By | 2018-04-16T12:31:21+00:00 April 16th, 2018|Categories: Grinding|Tags: |Comments Off on Ball Mill Scale-up Method

Copper Activation Sphalerite & Xanthate

Copper Activation Sphalerite & Xanthate: Unlike most other sulfide minerals, sphalerite responds poorly to short-chain thiol collectors. The problem is attributed to the high solubility of zinc-thiol compounds in water. Also, due to its large band gap (3.7 eV), sphalerite is a poor catalyst for mixed potential reactions between xanthate and oxygen.

The reactivity of sphalerite with xanthate improves when the mineral is activated by heavy metal ions, such as copper, to form a copper sulfide, as follows:

ZnS + Cu²+ → CuS + Zn²+……………………………………………………….(1)

which in turn reacts with the collector to form stable copper xanthate to render the mineral surface hydrophobic.

It is well known that sphalerite flotation is sensitive to pH. Kartio, conducted XPS studies on copper-activated sphalerite in alkaline pH. The results showed that a CuS-like activation product is formed in deoxygenated solutions, while copper polysulfide is formed in air-saturated solutions. This finding provides an explanation for the collectorless flotation of copper-activated sphalerite. Other investigators identified elemental sulfur, rather than the polysulfide, as the hydrophobic species when sphalerite was copper-activated in acidic solutions.

It is well known that sphalerite flotation is difficult in the neutral pH range. Sutherland attributed the

By | 2018-04-18T19:15:57+00:00 April 16th, 2018|Categories: Flotation, Reagents & Chemicals|Tags: |Comments Off on Copper Activation Sphalerite & Xanthate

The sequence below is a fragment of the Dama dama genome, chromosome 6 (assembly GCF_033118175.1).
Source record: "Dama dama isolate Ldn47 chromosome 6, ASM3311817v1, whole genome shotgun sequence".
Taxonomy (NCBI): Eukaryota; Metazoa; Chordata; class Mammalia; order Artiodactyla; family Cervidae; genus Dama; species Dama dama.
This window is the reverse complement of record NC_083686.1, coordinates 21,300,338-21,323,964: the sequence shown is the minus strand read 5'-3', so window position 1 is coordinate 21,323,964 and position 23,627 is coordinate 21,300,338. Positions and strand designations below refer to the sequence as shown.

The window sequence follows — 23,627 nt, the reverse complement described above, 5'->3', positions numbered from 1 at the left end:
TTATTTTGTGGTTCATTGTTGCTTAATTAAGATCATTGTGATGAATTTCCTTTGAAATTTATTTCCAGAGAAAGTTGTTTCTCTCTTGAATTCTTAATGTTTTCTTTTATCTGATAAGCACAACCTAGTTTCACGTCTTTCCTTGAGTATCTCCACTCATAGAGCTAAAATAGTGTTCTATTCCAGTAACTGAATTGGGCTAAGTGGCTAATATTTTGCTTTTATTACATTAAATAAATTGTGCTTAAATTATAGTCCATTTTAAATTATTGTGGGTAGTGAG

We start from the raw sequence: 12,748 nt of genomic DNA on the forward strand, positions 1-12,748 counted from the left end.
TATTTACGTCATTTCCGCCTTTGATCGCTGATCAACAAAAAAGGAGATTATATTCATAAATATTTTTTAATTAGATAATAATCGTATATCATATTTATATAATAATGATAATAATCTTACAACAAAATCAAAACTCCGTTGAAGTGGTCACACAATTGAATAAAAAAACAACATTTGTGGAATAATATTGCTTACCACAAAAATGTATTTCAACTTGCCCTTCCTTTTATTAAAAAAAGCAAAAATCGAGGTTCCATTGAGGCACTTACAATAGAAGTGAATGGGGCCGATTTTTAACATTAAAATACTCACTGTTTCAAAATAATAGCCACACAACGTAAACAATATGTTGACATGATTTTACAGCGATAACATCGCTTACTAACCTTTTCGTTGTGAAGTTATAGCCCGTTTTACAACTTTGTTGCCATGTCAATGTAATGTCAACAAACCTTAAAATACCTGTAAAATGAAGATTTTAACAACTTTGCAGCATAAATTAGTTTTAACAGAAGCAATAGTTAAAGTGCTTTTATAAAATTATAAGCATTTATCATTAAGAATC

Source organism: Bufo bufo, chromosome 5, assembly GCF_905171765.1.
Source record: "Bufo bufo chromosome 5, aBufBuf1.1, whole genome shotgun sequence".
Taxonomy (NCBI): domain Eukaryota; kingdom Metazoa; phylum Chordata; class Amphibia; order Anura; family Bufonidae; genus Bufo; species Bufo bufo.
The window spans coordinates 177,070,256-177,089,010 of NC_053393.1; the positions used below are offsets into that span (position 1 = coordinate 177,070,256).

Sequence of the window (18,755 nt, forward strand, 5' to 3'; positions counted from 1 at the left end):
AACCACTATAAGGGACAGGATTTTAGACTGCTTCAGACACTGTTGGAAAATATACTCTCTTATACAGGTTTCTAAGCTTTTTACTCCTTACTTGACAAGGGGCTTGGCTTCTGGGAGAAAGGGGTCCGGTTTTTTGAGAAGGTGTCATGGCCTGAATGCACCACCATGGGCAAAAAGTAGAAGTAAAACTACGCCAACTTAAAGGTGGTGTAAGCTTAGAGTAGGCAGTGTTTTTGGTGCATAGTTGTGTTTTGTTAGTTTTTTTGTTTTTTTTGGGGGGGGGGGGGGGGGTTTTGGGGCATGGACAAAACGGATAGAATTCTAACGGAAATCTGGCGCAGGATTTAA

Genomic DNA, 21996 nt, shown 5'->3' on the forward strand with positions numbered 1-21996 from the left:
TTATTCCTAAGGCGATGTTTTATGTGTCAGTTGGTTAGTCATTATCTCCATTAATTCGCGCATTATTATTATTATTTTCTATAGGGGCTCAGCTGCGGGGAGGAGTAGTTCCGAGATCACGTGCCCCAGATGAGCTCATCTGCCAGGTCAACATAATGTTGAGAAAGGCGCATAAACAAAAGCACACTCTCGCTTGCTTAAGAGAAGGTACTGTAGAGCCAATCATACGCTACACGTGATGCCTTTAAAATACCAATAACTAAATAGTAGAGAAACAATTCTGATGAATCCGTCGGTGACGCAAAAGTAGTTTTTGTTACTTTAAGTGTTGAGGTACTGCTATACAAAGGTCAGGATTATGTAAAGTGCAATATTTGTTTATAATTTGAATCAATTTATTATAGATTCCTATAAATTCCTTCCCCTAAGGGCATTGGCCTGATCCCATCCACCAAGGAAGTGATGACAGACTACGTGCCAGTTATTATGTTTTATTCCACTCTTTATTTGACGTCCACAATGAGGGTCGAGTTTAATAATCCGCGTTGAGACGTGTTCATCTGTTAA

Recover Gold with Liquid Carbon Dioxide

We propose a liquid-liquid separation of free or liberated gold from gangue and metallic minerals. This technique involves contacting an aqueous slurry of hydrophobic and hydrophilic particles with a non-aqueous phase. The favorable surface interactions between the non-aqueous phase (typically oil) and fine hydrophobic particles cause them to be either dispersed within the non-aqueous phase or to agglomerate at the water-oil interface. recovery of gold high pressure contact angle apparatus

Experimental Procedures


Carbon dioxide (99.9%), which was maintained at or above its vapor pressure to occur in the liquid phase, was used as the non-aqueous phase in most experiments. Hexane was also employed as a non-aqueous phase. Dodecanethiol was used in several experiments in an attempt to enhance the hydrophobicity of the gold surfaces.


Pure gold, platinum and silver disks (David Fell) were used in the surface study experiments. These surfaces were first used as received and subsequently polished with 1-micron diamond paste to a proof-like finish. An unprotected gold mirror and a quartz optical flat were also used. One of the triangular surfaces of a large octahedral magnetite crystal from the Central African Republic

By | 2018-04-16T11:06:51+00:00 April 16th, 2018|Categories: Precious Metals|Tags: |Comments Off on Recover Gold with Liquid Carbon Dioxide

Ferrosilicon Powder

Ferrosilicon powder (containing approx. 15% Si) for constitution of heavy media is used today in many separation plants treating iron and other ores. The production of the powder by grinding is expensive. A new process atomizes the still molten ferrosilicon by air or steam.

In a heavy medium this atomized ferrosilicon powder has several remarkable properties: The round form and smooth and shining surface of the individual grain offers greater resistance to corrosion, especially as no contamination is produced between iron and silicon during the process. The viscosity of the heavy media pulp for the same weight of pulp is less than for ground ferrosilicon, i. e. for the same viscosity a greater pulp density can be attained. This might be of importance in future. Adhesionloss is lower for atomized ferrosilicon. The strength of the atomized powder is equal to that of the ground powder.

Ferrosilicon as a Heavy Medium

The use of ferrosilicon powder has risen with the increasing employment of heavy media separation for ores, particularly in the separation of iron ores. In the separation of lead and zinc ores, ferrosilicon is a foreign body and the use of

By | 2018-04-15T05:44:01+00:00 April 15th, 2018|Categories: Gravity Concentration|Comments Off on Ferrosilicon Powder